That’s not to say I don’t have any interest in influences from other cultures, because I do. I’ve always been intrigued by the similarities and differences between spiritual and religious beliefs and practices from all over the world and  have read widely about various topics from Native American spirituality to Buddhism to Christianity. I’ve definitely been influenced by this research, and I absolutely adore talking to people who follow spiritual paths that differ from mine, but there’s a big difference between “I’ve read about these practices and am influenced by them to an extent because aspects of them resonate with me” and “I’ve read about these practices so I am now that thing”.

That’s actually a really hard concept to wrap words around and I’m not sure that I’ve done a very good job of it. It’s such a broad subject and I really only feel comfortable speaking to my own experience and perspective. Also, I feel it’s important to remember that when a spiritual or religious practice is part of the culture of living people who currently exist, that should always be respected. To take it out of the context of religion for a moment, I eat Chinese food, I cook Chinese food, I go to Chinese restaurants but none of that makes me Chinese. You know?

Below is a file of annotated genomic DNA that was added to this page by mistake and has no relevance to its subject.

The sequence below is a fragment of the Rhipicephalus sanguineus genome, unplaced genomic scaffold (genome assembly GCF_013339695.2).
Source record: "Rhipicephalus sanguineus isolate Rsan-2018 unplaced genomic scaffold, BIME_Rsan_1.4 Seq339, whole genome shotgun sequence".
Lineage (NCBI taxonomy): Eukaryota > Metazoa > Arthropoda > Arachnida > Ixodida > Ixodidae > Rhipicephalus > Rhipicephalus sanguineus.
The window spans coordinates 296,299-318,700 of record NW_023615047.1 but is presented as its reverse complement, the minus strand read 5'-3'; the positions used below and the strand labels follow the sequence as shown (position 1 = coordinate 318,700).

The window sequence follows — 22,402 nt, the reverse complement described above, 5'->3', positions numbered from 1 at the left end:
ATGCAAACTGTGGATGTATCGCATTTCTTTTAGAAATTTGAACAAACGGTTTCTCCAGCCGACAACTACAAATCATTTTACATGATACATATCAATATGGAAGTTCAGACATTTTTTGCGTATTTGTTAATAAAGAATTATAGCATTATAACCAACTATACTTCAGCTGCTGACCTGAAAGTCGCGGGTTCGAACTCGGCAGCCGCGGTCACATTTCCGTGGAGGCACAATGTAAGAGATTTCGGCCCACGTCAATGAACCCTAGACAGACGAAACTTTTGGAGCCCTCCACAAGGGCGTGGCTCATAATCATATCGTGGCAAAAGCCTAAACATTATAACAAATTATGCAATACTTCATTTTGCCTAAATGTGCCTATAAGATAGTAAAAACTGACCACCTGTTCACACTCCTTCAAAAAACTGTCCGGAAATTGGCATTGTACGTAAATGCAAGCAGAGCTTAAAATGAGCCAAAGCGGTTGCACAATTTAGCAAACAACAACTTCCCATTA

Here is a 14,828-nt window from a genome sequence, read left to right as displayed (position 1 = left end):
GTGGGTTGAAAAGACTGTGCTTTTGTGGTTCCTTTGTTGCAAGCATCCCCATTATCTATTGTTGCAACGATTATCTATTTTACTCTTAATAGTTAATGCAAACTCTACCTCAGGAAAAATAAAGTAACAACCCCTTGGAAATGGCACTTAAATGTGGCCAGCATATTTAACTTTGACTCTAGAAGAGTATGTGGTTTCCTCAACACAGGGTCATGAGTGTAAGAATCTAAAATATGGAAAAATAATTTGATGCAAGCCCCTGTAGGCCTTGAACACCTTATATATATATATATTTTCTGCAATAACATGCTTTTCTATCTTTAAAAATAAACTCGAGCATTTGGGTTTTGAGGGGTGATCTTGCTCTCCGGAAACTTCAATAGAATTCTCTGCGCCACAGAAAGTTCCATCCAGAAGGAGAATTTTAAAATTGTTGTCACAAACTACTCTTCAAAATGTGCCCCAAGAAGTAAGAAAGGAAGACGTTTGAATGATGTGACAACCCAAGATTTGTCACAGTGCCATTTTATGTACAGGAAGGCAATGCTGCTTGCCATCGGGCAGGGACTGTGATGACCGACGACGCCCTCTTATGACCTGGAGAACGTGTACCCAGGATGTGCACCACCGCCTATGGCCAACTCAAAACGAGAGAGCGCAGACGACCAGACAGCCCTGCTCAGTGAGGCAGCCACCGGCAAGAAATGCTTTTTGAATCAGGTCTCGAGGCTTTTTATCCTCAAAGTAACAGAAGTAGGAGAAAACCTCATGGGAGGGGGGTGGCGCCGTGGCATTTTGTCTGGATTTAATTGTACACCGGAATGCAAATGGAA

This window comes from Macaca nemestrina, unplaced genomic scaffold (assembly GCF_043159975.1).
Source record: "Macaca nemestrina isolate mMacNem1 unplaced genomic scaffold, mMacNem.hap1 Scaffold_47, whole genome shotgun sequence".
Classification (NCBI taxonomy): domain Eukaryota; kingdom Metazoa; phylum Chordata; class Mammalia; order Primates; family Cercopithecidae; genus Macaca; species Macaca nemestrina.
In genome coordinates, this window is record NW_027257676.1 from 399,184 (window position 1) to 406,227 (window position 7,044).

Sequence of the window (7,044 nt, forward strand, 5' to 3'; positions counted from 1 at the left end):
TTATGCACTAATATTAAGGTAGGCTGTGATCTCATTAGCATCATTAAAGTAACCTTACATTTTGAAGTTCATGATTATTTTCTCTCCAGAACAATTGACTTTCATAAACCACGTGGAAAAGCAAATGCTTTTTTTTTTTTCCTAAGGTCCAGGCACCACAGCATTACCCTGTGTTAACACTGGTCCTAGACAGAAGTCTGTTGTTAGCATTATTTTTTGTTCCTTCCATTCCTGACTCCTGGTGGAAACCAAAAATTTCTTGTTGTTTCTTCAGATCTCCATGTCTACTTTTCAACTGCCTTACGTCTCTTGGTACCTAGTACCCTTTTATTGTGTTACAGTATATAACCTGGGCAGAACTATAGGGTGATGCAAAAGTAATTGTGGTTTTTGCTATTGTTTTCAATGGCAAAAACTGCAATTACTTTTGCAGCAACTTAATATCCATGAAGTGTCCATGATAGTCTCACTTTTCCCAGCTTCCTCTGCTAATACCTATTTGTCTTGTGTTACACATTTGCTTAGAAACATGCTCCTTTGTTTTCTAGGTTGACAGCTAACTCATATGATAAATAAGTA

I also lean towards chaos magic in my practice of witchcraft. For me (I am not defining chaos magic here – please do go and read about it though, cause it’s really interesting), that involves using the power of belief as the individual chooses to direct it with the intent of focusing personal desire and action. For example, I don’t believe that a bit of rock is inherently powerful or capable of making a thing happen. I do believe that using an object like a crystal (or literally any object) as a conscious focus for intent can increase the potential power of actions taken in relation to that intent. Even the least witchy of people can probably relate to wearing a ‘lucky’ pair of pants to a job interview, saying “Break a leg!” to an actor about to go on-stage or keeping a keepsake from a special holiday in a specific place on the mantelpiece.

It’s also worth mentioning that not all witches are Pagans. I know Buddhist witches, Christian witches and witches who believe in no deities at all. My husband shares my chaos magic leanings and we sometimes perform ritual work together, especially around season-based festivals, but he doesn’t refer to himself as a witch or have any religious beliefs. If I haven’t made it super clear already, witchery and magic are very individual things.

Finally…

This has been a long post! I really want to write more about Paganism and witchcraft because it’s a HUGE part of my life. I’m also happy to answer any questions you might have, although I can only answer based on my own experience and perspective.

Bewitched

❤ Eclectic pagan witch

Tools of the craft, bits and pieces from my altar, and part of my collection of lovely ritual paraphernalia.

Prints are available here.